Two simple elements, hydrogen and oxygen, bind together to form 1 molecule of water, the most abundant and important substance both on Earth and in the human body.
Unfortunately, Pure (100%) water does not exist naturally on our planet. There is no place that is just water, like distilled water; there are always minerals and other substances contained. The planet's natural water varies in mineral content, as does the water found within the human body.
The adult body is at least 60% water, but this percentage is even higher before birth. As late as 32 weeks of gestation, the fetus is more than 80% water and is surrounded by the ocean-like water of amniotic fluid. (Staying Healthy with Nutrition, Haas and Levin, 2006)
On average, we need about 12 cups worth of water each day to stay hydrated. These cups don't have to come solely from drinking water; however, They can include the water our food contains, as well as the water that is released when our food digests. In the United States, we average about 4 cups of water from day's food, and the breakdown of this food provides us with an additional cup. But we need to drink the remaining 7 cups! Not drinking enough water will lead to dehydration that can be linked to chronic diseases. (Staying Healthy with Nutrition, Haas and Levin, 2006)
Choosing your drinking water
Let's look at our drinking water choices before we decide which maybe right for you.
The majority of tap water comes from groundwater or rivers/streams/lakes that is treated at local water treatment plants. These plants typically use filtration and chemicals to make the water drinkable. Tap water does contain contaminants such as; microorganisms (e.g. bacteria), disinfectants (e.g. chlorine), and inorganic chemicals (e.g. calcium, copper), These contaminants are regulated and must be kept below a certain level. See website linked for the Canadian Drinking Water Guidelines Summary.
Although the water is treated at treatment plants, it is heavily influenced by our everyday lives. What we pour down the sink, flush down the toilet, dump onto the street, the chemicals and fertilizers that local farms use, We should all make a more conscious effort in our daily lives to help preserve our water supply.
Is "natural" water from surface or underground springs. Usually only minimally treated (disinfected with chlorine) and then bottled up by companies unprocessed. Spring water can have varying levels of mineral content that is dependent on the source region of the spring (refer to the individual companies websites for source and mineral content).
Either from natural sources or added in during the bottling process. This water contain higher levels of CO2 (carbon dioxide) and you can visually see this as bubbles or hear the release of this gas when you open the bottle. Common names is sparkling water or seltzer water. If consumed in large quantities the CO2 can enter the blood stream and affect the pH balance.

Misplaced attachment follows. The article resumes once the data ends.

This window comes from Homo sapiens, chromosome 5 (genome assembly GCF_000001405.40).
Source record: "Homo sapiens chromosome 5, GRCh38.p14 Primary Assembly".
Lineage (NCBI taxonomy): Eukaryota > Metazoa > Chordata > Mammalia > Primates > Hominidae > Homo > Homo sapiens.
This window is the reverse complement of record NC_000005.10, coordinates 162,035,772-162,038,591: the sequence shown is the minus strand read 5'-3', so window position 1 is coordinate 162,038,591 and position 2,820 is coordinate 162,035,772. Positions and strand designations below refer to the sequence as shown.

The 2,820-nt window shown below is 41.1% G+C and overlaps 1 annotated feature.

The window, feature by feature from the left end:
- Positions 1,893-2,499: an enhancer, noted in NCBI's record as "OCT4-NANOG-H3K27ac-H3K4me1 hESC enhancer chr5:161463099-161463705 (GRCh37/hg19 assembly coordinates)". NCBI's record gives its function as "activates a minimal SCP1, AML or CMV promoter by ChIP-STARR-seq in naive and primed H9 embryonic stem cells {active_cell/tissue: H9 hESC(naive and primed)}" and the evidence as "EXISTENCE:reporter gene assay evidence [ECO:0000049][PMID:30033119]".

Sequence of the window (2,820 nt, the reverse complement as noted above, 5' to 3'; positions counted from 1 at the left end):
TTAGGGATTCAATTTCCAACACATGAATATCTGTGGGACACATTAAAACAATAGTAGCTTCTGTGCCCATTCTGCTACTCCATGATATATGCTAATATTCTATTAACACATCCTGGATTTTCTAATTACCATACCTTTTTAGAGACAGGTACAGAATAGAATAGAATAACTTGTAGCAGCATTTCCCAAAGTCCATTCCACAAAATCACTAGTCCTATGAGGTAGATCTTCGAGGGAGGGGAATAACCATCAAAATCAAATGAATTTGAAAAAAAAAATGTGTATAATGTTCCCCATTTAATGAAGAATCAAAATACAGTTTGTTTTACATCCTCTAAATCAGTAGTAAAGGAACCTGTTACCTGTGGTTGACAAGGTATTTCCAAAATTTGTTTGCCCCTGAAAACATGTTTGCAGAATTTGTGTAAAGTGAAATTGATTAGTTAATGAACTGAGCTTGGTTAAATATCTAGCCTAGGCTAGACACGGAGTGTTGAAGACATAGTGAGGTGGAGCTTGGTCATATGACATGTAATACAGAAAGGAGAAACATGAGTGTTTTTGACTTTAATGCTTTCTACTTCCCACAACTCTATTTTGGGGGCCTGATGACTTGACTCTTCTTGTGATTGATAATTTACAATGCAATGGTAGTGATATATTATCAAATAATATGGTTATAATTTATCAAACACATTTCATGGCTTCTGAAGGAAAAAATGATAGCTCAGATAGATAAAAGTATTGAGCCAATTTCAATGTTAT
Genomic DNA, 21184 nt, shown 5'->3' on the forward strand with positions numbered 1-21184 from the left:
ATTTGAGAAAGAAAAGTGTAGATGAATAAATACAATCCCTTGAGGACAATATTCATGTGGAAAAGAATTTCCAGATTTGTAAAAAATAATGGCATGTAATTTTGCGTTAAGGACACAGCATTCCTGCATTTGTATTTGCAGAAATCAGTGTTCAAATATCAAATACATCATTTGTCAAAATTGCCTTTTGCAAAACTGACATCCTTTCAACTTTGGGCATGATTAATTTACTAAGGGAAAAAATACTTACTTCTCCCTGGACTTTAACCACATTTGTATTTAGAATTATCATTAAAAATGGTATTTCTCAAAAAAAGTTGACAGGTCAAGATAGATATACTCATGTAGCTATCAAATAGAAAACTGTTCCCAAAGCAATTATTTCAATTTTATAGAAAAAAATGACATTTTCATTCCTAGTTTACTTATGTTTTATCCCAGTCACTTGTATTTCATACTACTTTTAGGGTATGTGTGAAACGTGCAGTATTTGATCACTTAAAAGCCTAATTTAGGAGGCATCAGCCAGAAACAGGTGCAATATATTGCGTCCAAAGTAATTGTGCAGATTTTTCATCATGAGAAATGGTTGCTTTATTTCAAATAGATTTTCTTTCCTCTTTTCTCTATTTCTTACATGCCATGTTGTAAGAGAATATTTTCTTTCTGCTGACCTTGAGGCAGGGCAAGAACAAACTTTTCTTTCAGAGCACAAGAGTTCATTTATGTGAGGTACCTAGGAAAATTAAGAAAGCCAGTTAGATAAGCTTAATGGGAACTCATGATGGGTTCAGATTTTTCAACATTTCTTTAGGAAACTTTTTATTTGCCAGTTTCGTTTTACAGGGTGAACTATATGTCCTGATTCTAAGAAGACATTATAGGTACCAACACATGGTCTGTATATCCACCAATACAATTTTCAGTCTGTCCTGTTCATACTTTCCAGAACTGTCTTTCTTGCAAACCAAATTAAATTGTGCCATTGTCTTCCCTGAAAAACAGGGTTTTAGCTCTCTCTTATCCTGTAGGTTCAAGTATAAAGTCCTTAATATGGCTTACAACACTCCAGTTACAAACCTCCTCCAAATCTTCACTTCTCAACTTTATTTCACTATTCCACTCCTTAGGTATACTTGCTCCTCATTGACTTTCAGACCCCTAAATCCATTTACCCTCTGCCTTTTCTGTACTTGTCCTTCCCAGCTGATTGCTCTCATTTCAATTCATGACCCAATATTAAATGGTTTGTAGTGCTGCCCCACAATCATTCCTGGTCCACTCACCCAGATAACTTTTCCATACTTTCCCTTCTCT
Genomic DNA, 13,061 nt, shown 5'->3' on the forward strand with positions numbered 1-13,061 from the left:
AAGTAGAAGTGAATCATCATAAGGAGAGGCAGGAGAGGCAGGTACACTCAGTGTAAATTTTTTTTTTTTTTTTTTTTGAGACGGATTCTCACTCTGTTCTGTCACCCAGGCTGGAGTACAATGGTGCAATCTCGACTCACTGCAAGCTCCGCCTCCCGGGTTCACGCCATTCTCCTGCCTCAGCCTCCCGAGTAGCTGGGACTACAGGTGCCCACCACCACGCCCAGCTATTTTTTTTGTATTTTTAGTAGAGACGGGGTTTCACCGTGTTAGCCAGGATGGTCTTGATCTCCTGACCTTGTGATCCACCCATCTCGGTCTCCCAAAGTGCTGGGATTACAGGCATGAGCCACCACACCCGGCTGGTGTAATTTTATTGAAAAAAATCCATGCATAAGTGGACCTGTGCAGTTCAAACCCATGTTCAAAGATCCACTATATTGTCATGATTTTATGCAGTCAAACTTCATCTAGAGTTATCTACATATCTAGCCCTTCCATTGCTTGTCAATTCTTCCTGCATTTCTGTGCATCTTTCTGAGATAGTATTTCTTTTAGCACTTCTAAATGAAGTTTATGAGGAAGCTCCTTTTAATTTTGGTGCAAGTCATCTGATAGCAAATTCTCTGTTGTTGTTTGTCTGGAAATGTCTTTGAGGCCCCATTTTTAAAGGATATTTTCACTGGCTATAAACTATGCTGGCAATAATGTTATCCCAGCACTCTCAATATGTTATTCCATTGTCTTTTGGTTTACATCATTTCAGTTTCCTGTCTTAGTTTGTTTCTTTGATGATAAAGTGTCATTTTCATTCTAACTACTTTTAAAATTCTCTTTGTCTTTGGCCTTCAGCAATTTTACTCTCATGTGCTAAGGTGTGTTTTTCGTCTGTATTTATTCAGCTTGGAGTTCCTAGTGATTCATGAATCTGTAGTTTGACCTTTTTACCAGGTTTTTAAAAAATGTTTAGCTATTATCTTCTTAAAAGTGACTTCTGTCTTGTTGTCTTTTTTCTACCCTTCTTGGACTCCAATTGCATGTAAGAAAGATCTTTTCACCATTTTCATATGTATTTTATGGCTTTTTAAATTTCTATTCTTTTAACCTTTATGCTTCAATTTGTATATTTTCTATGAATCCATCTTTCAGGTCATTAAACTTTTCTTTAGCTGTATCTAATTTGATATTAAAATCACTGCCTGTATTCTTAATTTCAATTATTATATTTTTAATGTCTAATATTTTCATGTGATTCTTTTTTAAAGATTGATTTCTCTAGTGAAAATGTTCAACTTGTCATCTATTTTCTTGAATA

Filters remove extra contaminants from the water source (chemicals, metals, bacteria). These filters can range from adapters you attach to your sink faucet, built in filters attached to water containers, or a whole filtration system attached to your water pipes.
Activated carbon is the most common type of filter and it essentially attaches to the contaminants in the water and thereby removing them from your drinking water. Two things to remember about carbon filters: 1) don't run hot water through it as it can cause the contaminants to be released. 2) change out the filter when indicated, they can only hold/filter out a certain amount of contaminants before they stop working.
Reverse Osmosis utilizes pressure to filter water through a special material (membrane) that has very tiny holes that trap the contaminants and only allows the water molecules to flow through. They are quite larger than carbon filters and usually cost more. but can do a better job at filtration.
Distillation requires the boiling of water to produce water vapours (steam) that are then collected in a separate container and cooled back down to produce liquid water. This removes all the minerals from the water source. A concern with drinking too much distilled water is that it may remove the minerals from the body that are required for normal function.
Given all these different water options which one do we recommend?
Filtered water can provide a clean and affordable option to drinking water that most of us can benefit from. Tap water may contain too many contaminants and with growing pollution it is becoming less and less desirable, Spring water is just too costly and the amount of plastic is just too wasteful to be consuming on a daily basis. Carbonated and distilled water could disrupt our body system if consumed in large quantities on a daily basis.
Let us know which water option you go with and why.